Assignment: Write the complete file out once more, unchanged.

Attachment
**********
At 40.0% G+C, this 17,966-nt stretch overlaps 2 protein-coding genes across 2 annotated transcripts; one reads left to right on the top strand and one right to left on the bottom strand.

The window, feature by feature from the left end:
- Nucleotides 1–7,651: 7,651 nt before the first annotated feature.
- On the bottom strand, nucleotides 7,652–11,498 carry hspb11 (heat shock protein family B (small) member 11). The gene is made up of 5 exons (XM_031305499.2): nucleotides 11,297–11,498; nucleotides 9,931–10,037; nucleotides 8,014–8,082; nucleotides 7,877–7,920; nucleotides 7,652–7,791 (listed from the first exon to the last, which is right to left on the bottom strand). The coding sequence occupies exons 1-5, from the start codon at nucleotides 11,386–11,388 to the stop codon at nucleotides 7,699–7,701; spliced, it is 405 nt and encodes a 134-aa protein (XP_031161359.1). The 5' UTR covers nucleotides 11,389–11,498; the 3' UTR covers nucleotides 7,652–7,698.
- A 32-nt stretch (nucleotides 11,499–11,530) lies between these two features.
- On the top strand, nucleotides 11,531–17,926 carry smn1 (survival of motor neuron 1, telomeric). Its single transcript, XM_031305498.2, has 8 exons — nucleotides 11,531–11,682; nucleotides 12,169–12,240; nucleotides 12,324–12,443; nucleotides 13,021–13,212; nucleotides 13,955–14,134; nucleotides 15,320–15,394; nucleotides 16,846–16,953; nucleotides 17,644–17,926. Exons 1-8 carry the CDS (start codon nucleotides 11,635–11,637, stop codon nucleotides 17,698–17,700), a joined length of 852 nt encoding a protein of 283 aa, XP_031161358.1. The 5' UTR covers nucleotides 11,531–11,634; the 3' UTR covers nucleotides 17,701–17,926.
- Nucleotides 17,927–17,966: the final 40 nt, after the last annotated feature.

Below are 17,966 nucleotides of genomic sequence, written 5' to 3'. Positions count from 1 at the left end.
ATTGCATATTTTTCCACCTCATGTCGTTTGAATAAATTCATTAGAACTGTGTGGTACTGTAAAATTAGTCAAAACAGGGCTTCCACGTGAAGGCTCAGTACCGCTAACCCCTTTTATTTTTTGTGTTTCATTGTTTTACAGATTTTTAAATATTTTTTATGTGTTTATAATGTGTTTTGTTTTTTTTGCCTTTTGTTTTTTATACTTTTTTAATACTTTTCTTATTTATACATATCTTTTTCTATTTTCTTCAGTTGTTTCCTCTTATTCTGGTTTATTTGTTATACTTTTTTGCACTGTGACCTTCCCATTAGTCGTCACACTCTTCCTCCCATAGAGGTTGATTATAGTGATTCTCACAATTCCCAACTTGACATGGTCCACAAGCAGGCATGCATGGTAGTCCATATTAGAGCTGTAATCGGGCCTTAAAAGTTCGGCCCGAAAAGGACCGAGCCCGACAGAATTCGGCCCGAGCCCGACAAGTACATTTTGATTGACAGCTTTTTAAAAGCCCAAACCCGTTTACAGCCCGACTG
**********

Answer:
At 40.0% G+C, this 17,966-nt stretch overlaps 2 protein-coding genes across 2 annotated transcripts; one reads left to right on the top strand and one right to left on the bottom strand.

The window, feature by feature from the left end:
- Nucleotides 1–7,651: 7,651 nt before the first annotated feature.
- On the bottom strand, nucleotides 7,652–11,498 carry hspb11 (heat shock protein family B (small) member 11). The gene is made up of 5 exons (XM_031305499.2): nucleotides 11,297–11,498; nucleotides 9,931–10,037; nucleotides 8,014–8,082; nucleotides 7,877–7,920; nucleotides 7,652–7,791 (listed from the first exon to the last, which is right to left on the bottom strand). The coding sequence occupies exons 1-5, from the start codon at nucleotides 11,386–11,388 to the stop codon at nucleotides 7,699–7,701; spliced, it is 405 nt and encodes a 134-aa protein (XP_031161359.1). The 5' UTR covers nucleotides 11,389–11,498; the 3' UTR covers nucleotides 7,652–7,698.
- A 32-nt stretch (nucleotides 11,499–11,530) lies between these two features.
- On the top strand, nucleotides 11,531–17,926 carry smn1 (survival of motor neuron 1, telomeric). Its single transcript, XM_031305498.2, has 8 exons — nucleotides 11,531–11,682; nucleotides 12,169–12,240; nucleotides 12,324–12,443; nucleotides 13,021–13,212; nucleotides 13,955–14,134; nucleotides 15,320–15,394; nucleotides 16,846–16,953; nucleotides 17,644–17,926. Exons 1-8 carry the CDS (start codon nucleotides 11,635–11,637, stop codon nucleotides 17,698–17,700), a joined length of 852 nt encoding a protein of 283 aa, XP_031161358.1. The 5' UTR covers nucleotides 11,531–11,634; the 3' UTR covers nucleotides 17,701–17,926.
- Nucleotides 17,927–17,966: the final 40 nt, after the last annotated feature.

Below are 17,966 nucleotides of genomic sequence, written 5' to 3'. Positions count from 1 at the left end.
ATTGCATATTTTTCCACCTCATGTCGTTTGAATAAATTCATTAGAACTGTGTGGTACTGTAAAATTAGTCAAAACAGGGCTTCCACGTGAAGGCTCAGTACCGCTAACCCCTTTTATTTTTTGTGTTTCATTGTTTTACAGATTTTTAAATATTTTTTATGTGTTTATAATGTGTTTTGTTTTTTTTGCCTTTTGTTTTTTATACTTTTTTAATACTTTTCTTATTTATACATATCTTTTTCTATTTTCTTCAGTTGTTTCCTCTTATTCTGGTTTATTTGTTATACTTTTTTGCACTGTGACCTTCCCATTAGTCGTCACACTCTTCCTCCCATAGAGGTTGATTATAGTGATTCTCACAATTCCCAACTTGACATGGTCCACAAGCAGGCATGCATGGTAGTCCATATTAGAGCTGTAATCGGGCCTTAAAAGTTCGGCCCGAAAAGGACCGAGCCCGACAGAATTCGGCCCGAGCCCGACAAGTACATTTTGATTGACAGCTTTTTAAAAGCCCAAACCCGTTTACAGCCCGACTG